A number of big-name hedge funds have lost hundreds of millions on investments in PG&E stock.
On Tuesday, PG&E (PCG), the California-based energy and utility giant, filed for chapter 11 bankruptcy following the massive liabilities the power provider faces in the wake of the wildfires. Shares of PG&E were about 5% in early trading.
Famed value investor Seth Klarman, the founder of Boston-based Baupost Group, is the largest hedge fund shareholder of PG&E and has seen his position decline 74% in the last few months.
In a letter to investors sent last week, Klarman explained that the fund purchased PG&E right before the stock "slumped badly" on "tragic developments that led to financial distress." He added that the fund remained a holder.
The Camp Fire that broke out on November 8, 2018 in Northern California was the deadliest in the state’s history.
During the third quarter, Baupost snapped up 14.48 million shares to hold a total 18.98 million shares of the power provider. At the end of the third quarter, the position was valued at $873.26 million. The current market value is $227.95 million, a decline of $645.31 million, a nearly 74% decline.
Other possible hedge fund losers on the stock include Hound Partners and Viking Global Investors, so-called "Tiger Cub" hedge funds that started with seed capital from Julian Robertson, the legendary hedge fund manager. Hound and Viking have seen their positions — assuming they haven't changed — drop from $307 million at the end of the third quarter to $80.16 million and from $263.5 million at the quarter end to $68.79 million, respectively. Both of those funds initiated new positions in PG&E during the third quarter of 2018.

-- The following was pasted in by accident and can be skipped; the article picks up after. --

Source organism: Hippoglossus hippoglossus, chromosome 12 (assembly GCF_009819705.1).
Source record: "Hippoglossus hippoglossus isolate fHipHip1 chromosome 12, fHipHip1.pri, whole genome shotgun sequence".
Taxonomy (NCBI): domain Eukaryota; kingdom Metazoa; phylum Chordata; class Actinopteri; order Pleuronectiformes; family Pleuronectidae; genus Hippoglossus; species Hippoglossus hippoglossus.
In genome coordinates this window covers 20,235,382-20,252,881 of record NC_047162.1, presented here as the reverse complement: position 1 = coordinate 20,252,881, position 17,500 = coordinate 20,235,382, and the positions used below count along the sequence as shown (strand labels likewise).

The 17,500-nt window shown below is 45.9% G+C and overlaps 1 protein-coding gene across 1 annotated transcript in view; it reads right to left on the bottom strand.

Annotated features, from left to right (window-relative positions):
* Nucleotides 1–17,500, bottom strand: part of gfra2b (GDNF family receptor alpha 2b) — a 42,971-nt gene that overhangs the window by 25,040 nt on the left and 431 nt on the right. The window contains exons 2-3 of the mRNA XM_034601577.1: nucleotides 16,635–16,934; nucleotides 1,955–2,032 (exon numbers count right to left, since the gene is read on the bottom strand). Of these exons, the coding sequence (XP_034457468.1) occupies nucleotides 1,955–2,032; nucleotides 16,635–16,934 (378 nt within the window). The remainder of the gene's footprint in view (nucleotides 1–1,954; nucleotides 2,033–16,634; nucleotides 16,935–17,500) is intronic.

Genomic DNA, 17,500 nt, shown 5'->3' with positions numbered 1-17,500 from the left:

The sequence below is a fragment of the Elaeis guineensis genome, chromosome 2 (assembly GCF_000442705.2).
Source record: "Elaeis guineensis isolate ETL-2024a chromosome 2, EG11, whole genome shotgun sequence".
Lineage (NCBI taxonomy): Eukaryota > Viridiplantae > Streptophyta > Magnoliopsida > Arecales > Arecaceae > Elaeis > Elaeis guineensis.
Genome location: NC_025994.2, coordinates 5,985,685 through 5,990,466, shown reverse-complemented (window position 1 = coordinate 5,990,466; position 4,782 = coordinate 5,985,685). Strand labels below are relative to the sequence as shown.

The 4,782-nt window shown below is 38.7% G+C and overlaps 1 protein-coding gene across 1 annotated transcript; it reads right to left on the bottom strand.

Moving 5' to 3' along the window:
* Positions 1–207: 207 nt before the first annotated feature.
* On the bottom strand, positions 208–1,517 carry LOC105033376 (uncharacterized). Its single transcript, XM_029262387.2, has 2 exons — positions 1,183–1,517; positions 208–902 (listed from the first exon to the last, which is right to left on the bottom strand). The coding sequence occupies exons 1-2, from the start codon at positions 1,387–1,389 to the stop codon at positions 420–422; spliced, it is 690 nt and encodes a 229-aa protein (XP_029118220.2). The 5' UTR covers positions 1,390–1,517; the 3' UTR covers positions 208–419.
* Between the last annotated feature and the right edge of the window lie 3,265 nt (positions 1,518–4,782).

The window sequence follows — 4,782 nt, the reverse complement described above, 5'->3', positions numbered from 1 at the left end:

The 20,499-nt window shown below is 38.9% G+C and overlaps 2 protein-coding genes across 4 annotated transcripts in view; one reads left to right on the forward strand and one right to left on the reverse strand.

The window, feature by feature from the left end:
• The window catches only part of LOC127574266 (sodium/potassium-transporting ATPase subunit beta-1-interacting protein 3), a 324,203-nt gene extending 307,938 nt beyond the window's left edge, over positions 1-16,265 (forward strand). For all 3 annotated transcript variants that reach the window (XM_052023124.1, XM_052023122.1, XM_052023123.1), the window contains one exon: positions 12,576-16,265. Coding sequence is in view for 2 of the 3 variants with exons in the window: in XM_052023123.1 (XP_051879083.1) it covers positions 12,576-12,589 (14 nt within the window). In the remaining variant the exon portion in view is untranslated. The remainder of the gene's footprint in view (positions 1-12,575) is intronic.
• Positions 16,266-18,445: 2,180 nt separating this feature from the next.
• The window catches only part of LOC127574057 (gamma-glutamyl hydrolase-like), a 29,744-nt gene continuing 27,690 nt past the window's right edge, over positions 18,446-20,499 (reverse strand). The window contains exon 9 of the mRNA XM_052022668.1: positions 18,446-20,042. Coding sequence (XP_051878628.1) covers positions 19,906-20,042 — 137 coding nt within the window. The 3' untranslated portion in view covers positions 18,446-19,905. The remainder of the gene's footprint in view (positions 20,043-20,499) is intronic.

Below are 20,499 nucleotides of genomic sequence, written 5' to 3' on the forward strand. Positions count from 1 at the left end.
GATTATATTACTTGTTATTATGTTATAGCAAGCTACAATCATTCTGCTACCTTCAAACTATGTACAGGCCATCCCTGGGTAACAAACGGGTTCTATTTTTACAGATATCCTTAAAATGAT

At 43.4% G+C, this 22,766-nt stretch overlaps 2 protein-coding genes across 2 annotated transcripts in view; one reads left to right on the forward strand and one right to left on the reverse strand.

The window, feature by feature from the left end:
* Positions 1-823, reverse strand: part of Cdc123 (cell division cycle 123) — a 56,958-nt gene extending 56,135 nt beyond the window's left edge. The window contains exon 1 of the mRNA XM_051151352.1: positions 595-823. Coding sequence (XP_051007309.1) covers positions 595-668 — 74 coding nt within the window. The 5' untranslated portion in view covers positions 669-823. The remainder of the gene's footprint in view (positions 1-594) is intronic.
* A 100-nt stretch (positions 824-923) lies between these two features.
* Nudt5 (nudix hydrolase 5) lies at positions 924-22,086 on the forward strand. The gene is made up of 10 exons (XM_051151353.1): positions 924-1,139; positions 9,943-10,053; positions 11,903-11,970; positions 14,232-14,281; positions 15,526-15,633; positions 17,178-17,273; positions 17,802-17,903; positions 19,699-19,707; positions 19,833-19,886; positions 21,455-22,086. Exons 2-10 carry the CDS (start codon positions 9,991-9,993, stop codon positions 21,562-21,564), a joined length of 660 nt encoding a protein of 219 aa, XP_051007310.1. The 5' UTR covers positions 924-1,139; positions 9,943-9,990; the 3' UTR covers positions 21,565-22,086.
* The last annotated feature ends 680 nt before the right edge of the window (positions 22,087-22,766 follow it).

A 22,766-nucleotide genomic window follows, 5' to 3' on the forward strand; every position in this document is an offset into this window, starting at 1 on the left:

David Tepper's Appaloosa Management added nearly 2.2 million more shares during the third quarter, bringing its stake to 3.99 million shares. The value of that position has dropped from $183.63 million to $47.93 million.
Elsewhere, BlueMountain Capital has seen its position drop massively. The fund added 4.14 million shares during the third quarter, bringing its total position to 4.3 million shares. The value of that position has declined from $198.2 million at the end of the third quarter to $51.74 million.
BlueMountain has issued a series of open letters and is pushing for a new board of directors. On Tuesday, the fund sent another letter in response to the bankruptcy filing, expressing that it's "deeply disappointed."
"[The PG&E board] has ignored calls from multiple parties to abandon its reckless and irresponsible plan to file for bankruptcy — a move that will harm all stakeholders," the fund wrote. "Today’s filing is the latest example of how the Board continues to fail the Company, wildfire victims, customers, employees, creditors, shareholders and the people of California. We urge all stakeholders to support change at PG&E and will be proposing a 'New Slate' of highly-qualified and impartial directors.
BlueMountain added that bankruptcy doesn't eliminate their shareholder rights to nominate and elect new board members.
To be sure, hedge funds of a certain size only have to report their long equity filings in quarterly filings known as 13-Fs. These regulatory filings come out 45 days after the end of each quarter, so it's possible the positions could have changed. The most recent available data is for the third quarter ended September 30. The next batch of filings for the fourth quarter come out mid-February.
Julia La Roche is a finance reporter at Yahoo Finance. Follow her on Twitter.